The Wa'akas site (meaning Cow in the Caddo language) is located on a small toe slope (330ft. amsl) overlooking a small and unnamed tributary to Big Cypress Creek. The channel of Big Cypress Creek lies about 1 km to the north. The toe slope landform is normally inundated by the waters of Lake Bob Sandlin but became exposed during an episode of lowered water levels (about LO feet below the normal pool elevation of 337ft. amsl) at the lake due to drought conditions from late 2005 to early 2007. A large number of prehistoric artifacts were exposed on the ...


The Caddo Ceramic Assemblage From The New Hope Site (41fk107), Franklin County, Texas, Timothy K. Perttula, Bo Nelson Jan 2012

The Caddo Ceramic Assemblage From The New Hope Site (41fk107), Franklin County, Texas, Timothy K. Perttula, Bo Nelson

Index of Texas Archaeology: Open Access Gray Literature from the Lone Star State

The New Hope site (41FK107) is located on an alluvial terrace (330-340 ft. amsl) on the west side of the Big Cypress Creek valley, about 200m west of the channel at the time it was inundated by Lake Bob Sandlin. The site covers an estimated 2.5 acres.lt is about I km north of the confluence of Brushy Creek and Big Cypress Creek. In addition to what would have been the broad floodplain of Big Cypress Creek, there are gently sloping upland landforms (340-490 ft. amsl) to the northwest, west, and south of the site, and these landforms are ...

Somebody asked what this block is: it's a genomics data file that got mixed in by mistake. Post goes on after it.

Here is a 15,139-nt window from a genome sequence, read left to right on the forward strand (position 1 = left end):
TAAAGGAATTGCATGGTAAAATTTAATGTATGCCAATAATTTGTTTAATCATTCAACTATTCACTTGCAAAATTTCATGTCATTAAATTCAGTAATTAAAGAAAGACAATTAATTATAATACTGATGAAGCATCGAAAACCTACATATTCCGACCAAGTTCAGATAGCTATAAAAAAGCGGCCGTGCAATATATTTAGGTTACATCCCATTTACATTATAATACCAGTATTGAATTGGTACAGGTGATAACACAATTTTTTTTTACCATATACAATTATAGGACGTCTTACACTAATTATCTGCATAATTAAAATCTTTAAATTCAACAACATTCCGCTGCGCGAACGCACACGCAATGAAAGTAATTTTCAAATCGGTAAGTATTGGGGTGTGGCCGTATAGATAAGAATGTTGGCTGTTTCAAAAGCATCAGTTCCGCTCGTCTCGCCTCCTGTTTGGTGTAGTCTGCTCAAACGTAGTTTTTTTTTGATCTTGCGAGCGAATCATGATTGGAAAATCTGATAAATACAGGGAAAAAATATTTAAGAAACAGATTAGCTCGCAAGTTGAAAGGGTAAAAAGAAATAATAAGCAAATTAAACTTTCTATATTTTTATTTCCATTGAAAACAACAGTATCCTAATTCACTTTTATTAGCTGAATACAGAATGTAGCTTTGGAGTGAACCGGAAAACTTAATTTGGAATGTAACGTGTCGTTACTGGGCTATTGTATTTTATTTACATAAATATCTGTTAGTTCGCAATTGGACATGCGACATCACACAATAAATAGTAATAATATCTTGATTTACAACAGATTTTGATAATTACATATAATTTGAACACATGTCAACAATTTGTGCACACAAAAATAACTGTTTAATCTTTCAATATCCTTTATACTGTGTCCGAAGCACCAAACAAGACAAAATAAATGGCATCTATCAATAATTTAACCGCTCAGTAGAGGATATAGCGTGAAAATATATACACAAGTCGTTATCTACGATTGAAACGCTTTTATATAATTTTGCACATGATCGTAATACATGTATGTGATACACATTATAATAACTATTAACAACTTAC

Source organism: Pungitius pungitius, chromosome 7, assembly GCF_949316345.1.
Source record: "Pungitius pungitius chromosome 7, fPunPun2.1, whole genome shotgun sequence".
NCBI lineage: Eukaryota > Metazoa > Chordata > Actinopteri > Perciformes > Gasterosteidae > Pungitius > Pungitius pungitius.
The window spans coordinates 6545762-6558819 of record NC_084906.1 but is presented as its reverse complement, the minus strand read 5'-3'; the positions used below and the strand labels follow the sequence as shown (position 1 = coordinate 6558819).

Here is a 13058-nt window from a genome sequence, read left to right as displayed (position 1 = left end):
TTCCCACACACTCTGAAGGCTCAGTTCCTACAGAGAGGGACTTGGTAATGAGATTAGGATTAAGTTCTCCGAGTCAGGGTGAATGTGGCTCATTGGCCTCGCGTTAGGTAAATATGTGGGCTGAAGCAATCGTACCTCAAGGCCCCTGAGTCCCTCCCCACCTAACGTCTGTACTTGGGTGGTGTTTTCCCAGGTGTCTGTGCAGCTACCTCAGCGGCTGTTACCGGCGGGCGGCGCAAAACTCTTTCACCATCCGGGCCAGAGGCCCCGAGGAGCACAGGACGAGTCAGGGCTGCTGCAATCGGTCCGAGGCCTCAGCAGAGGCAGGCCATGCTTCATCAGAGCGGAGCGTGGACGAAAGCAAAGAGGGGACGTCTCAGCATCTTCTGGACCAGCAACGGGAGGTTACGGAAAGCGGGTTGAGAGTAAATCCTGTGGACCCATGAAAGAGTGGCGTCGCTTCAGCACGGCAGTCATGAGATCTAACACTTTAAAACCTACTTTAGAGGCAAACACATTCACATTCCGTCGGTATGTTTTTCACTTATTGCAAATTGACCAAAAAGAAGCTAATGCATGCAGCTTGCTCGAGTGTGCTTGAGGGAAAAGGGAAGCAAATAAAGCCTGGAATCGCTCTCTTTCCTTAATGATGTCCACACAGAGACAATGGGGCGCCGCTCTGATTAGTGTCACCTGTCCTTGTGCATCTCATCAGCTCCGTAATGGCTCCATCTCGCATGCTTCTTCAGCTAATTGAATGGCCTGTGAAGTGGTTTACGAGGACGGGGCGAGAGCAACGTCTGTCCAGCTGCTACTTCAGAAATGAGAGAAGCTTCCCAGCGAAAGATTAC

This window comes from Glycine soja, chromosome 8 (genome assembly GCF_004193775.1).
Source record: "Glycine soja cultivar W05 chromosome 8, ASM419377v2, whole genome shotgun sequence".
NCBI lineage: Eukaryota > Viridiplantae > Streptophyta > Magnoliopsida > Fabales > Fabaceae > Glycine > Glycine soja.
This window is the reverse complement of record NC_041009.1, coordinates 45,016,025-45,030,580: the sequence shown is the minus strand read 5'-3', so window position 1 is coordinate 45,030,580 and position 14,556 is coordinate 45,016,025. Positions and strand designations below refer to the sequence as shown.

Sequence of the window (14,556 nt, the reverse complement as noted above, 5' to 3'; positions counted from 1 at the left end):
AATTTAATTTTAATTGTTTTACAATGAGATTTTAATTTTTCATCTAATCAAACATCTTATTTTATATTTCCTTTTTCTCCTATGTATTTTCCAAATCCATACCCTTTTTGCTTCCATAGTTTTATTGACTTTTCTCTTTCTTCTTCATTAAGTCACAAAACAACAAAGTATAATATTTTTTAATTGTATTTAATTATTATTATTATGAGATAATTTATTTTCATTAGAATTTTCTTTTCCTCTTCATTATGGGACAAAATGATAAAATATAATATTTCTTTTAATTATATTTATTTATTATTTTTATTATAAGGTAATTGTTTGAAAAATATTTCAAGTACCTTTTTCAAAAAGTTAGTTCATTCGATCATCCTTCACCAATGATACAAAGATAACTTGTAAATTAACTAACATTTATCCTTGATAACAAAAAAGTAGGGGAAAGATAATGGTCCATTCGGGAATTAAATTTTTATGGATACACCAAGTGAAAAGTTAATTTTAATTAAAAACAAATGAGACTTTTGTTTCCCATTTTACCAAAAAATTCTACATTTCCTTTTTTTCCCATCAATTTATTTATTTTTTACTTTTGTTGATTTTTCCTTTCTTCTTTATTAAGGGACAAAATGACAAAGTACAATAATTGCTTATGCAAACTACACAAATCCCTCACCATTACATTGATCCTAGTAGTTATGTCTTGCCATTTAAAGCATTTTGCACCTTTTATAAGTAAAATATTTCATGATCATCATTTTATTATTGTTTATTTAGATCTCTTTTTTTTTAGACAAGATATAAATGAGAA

Additional Lake Bob Sandlin Sites With Documented Collections Of Prehistoric Lithic And Ceramic Artifacts, Timothy K. Perttula, Bo Nelson, Patti Haskins Jan 2012

Additional Lake Bob Sandlin Sites With Documented Collections Of Prehistoric Lithic And Ceramic Artifacts, Timothy K. Perttula, Bo Nelson, Patti Haskins

Index of Texas Archaeology: Open Access Gray Literature from the Lone Star State